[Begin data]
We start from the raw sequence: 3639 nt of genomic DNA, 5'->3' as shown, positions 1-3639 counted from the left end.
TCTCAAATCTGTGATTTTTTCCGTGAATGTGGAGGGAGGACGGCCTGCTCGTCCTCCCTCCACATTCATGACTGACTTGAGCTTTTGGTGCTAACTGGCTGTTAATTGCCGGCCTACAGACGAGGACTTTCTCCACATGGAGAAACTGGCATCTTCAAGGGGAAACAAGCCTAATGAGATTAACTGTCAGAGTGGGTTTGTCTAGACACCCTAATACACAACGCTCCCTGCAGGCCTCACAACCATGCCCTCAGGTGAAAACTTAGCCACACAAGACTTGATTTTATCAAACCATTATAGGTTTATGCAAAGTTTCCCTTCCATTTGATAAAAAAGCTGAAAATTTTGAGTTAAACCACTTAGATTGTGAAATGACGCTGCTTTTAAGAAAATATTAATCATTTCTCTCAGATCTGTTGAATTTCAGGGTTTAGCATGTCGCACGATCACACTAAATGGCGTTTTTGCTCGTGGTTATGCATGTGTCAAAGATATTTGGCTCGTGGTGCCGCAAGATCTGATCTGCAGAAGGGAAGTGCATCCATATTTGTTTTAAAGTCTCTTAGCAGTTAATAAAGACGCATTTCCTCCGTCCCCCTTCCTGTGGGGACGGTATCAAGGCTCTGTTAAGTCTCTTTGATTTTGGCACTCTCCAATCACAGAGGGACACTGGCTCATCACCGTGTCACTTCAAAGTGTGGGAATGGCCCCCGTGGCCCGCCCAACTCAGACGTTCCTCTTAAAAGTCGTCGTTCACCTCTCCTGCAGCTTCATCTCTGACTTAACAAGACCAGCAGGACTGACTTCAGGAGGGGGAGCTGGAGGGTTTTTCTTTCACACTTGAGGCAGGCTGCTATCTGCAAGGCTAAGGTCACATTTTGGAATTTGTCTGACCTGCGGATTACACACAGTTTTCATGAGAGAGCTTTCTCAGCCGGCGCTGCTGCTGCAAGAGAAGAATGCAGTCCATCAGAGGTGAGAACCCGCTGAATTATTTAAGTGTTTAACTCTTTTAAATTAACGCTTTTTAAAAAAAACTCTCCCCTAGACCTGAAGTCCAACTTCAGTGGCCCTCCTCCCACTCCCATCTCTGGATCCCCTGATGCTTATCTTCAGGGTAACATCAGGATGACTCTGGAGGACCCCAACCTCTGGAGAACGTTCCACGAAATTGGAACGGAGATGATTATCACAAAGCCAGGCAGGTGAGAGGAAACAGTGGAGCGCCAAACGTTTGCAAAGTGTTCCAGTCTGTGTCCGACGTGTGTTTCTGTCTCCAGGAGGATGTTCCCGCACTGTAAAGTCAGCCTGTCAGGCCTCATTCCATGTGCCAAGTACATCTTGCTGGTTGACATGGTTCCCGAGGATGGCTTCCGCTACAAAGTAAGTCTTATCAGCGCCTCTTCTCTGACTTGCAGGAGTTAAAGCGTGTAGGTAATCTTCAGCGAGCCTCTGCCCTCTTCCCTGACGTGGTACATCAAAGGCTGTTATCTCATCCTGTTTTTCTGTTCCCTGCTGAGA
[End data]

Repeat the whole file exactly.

We start from the raw sequence: 3639 nt of genomic DNA, 5'->3' as shown, positions 1-3639 counted from the left end.
TCTCAAATCTGTGATTTTTTCCGTGAATGTGGAGGGAGGACGGCCTGCTCGTCCTCCCTCCACATTCATGACTGACTTGAGCTTTTGGTGCTAACTGGCTGTTAATTGCCGGCCTACAGACGAGGACTTTCTCCACATGGAGAAACTGGCATCTTCAAGGGGAAACAAGCCTAATGAGATTAACTGTCAGAGTGGGTTTGTCTAGACACCCTAATACACAACGCTCCCTGCAGGCCTCACAACCATGCCCTCAGGTGAAAACTTAGCCACACAAGACTTGATTTTATCAAACCATTATAGGTTTATGCAAAGTTTCCCTTCCATTTGATAAAAAAGCTGAAAATTTTGAGTTAAACCACTTAGATTGTGAAATGACGCTGCTTTTAAGAAAATATTAATCATTTCTCTCAGATCTGTTGAATTTCAGGGTTTAGCATGTCGCACGATCACACTAAATGGCGTTTTTGCTCGTGGTTATGCATGTGTCAAAGATATTTGGCTCGTGGTGCCGCAAGATCTGATCTGCAGAAGGGAAGTGCATCCATATTTGTTTTAAAGTCTCTTAGCAGTTAATAAAGACGCATTTCCTCCGTCCCCCTTCCTGTGGGGACGGTATCAAGGCTCTGTTAAGTCTCTTTGATTTTGGCACTCTCCAATCACAGAGGGACACTGGCTCATCACCGTGTCACTTCAAAGTGTGGGAATGGCCCCCGTGGCCCGCCCAACTCAGACGTTCCTCTTAAAAGTCGTCGTTCACCTCTCCTGCAGCTTCATCTCTGACTTAACAAGACCAGCAGGACTGACTTCAGGAGGGGGAGCTGGAGGGTTTTTCTTTCACACTTGAGGCAGGCTGCTATCTGCAAGGCTAAGGTCACATTTTGGAATTTGTCTGACCTGCGGATTACACACAGTTTTCATGAGAGAGCTTTCTCAGCCGGCGCTGCTGCTGCAAGAGAAGAATGCAGTCCATCAGAGGTGAGAACCCGCTGAATTATTTAAGTGTTTAACTCTTTTAAATTAACGCTTTTTAAAAAAAACTCTCCCCTAGACCTGAAGTCCAACTTCAGTGGCCCTCCTCCCACTCCCATCTCTGGATCCCCTGATGCTTATCTTCAGGGTAACATCAGGATGACTCTGGAGGACCCCAACCTCTGGAGAACGTTCCACGAAATTGGAACGGAGATGATTATCACAAAGCCAGGCAGGTGAGAGGAAACAGTGGAGCGCCAAACGTTTGCAAAGTGTTCCAGTCTGTGTCCGACGTGTGTTTCTGTCTCCAGGAGGATGTTCCCGCACTGTAAAGTCAGCCTGTCAGGCCTCATTCCATGTGCCAAGTACATCTTGCTGGTTGACATGGTTCCCGAGGATGGCTTCCGCTACAAAGTAAGTCTTATCAGCGCCTCTTCTCTGACTTGCAGGAGTTAAAGCGTGTAGGTAATCTTCAGCGAGCCTCTGCCCTCTTCCCTGACGTGGTACATCAAAGGCTGTTATCTCATCCTGTTTTTCTGTTCCCTGCTGAGA